He has one last promise:
BB: The first song will be very low in volume, don't be afraid, we're gonna raise it up to a more admirable volume before the end of the night.
After almost 3 hours of a still transcending show, Einsturzende Neubauten always fail to disappoint. Much of their performances absorb so much of my attention that I find my senses overwhelmed. Very few groups can hold you in one spot for any great length of time. Not a lot of today's music can really doing that any more. With EN, there is so much going on at one time, it's hard to even think about the possibility of being bored. If they played any less than "James Brown Proportions", it wouldn't be as captivating. You're not forced, as so much as a willing participant. Even if all you can do is stand there and look interested in what they are doing. That's all they want. A reaction. To a touch a nerve in "Central Nervous System" and never tire of developing new strategies for and against all types of architecture.
Perhaps I'm wrong in thinking I know how they try to reach people, but it is my belief that they are perfectionists in the vein that King Crimson is. Robert Fripp is not going to put out anything that he is not happy with. Blixa Bargeld and the rest of EN are the same way. Different, but related in the structure of their material, improvisational and experimental performances. Not that I want to compare EN to KC, but both bands fit the definition of what Progressive Rock is all about. It surpasses any other type of "rock" music out there, if even in name alone. You can go back through either band's history and trace the evolution. All bands, and the human artists that are a part of them, get tired and burn out after awhile. Very few of them age well like vintage wine. Einsturzende Neubauten will be one of those groups that only a selected few will understand and appreciate whatever changes they decide to take. As they creep up on a third decade of existence, one will still be wondering what's in store for Phase 3. I've supported them for almost 15 years and I would continue to do so for longer.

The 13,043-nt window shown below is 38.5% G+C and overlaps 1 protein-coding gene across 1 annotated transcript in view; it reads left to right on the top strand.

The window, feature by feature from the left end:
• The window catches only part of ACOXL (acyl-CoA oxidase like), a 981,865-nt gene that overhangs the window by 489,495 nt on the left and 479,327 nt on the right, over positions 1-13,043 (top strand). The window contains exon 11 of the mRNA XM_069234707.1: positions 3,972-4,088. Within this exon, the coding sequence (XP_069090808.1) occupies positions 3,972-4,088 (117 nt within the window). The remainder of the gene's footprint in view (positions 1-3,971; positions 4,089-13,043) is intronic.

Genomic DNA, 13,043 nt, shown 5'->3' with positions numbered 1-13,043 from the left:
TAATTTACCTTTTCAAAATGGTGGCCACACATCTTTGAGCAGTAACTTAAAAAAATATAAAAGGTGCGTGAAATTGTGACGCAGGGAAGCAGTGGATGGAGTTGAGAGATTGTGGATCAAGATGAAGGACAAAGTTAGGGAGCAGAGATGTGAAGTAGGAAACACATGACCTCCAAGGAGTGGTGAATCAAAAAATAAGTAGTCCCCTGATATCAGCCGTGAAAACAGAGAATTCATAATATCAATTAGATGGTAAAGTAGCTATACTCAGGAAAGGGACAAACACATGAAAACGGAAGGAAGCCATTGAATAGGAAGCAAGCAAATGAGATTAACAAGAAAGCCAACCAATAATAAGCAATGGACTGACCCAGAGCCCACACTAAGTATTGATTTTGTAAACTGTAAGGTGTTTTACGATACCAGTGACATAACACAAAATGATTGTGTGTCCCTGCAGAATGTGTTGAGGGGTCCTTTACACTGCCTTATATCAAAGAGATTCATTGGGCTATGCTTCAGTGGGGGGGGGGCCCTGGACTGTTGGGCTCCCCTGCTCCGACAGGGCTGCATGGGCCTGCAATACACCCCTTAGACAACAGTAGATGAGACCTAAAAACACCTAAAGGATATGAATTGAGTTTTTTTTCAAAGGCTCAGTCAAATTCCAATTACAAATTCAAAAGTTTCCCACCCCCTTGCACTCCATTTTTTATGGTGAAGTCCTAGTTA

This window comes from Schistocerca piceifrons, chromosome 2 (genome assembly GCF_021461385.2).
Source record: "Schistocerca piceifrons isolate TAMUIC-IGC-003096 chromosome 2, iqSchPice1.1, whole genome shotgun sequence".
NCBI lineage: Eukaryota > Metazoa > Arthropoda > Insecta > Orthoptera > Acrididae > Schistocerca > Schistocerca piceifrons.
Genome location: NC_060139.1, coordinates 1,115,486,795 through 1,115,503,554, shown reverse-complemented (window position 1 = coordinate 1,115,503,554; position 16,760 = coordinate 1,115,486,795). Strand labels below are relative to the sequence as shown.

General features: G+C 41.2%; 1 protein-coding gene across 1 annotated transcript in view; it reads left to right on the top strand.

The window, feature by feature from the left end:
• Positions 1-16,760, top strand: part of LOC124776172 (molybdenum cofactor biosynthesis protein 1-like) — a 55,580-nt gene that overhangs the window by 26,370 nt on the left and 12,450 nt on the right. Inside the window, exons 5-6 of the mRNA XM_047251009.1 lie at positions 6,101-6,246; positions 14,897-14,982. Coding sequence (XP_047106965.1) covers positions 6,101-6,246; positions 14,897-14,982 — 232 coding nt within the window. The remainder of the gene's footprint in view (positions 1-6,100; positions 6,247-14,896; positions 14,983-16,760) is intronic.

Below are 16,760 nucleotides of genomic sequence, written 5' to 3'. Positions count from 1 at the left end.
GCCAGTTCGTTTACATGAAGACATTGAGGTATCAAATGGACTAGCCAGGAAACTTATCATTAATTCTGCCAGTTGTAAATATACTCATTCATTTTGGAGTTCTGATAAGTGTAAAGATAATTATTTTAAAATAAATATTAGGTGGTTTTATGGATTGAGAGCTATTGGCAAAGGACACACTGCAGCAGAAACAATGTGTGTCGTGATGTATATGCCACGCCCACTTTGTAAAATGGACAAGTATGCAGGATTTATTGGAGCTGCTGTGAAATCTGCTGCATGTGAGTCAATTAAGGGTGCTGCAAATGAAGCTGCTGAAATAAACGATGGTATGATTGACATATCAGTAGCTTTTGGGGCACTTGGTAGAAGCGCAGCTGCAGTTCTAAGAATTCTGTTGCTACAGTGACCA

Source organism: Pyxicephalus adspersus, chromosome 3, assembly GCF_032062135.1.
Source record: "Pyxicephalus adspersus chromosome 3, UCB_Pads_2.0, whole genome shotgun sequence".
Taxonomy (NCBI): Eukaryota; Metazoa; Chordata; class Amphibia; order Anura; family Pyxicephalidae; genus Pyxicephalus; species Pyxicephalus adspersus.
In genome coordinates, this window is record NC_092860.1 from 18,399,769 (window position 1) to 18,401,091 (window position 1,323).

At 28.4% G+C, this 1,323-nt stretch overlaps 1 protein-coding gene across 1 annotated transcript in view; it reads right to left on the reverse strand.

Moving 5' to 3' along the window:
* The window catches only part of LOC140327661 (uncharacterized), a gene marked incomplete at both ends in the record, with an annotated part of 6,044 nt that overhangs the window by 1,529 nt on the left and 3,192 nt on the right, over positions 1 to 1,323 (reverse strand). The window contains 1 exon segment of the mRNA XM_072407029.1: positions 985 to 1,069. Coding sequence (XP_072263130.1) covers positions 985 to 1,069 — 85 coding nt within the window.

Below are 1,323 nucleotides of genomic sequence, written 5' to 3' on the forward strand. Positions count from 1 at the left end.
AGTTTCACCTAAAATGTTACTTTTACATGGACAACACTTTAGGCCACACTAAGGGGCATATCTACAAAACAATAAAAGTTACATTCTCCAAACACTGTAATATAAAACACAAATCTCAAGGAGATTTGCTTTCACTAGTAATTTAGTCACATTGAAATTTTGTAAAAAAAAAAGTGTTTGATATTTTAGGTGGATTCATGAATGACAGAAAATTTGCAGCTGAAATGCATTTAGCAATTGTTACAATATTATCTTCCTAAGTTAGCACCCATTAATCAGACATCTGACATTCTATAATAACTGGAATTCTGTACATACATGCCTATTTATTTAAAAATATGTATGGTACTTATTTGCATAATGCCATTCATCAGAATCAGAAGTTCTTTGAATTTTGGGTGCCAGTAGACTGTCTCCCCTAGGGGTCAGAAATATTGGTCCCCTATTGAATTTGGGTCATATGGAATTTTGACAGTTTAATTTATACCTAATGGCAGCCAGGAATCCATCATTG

Posted by Alex Zander at March 6, 2005 03:08 PM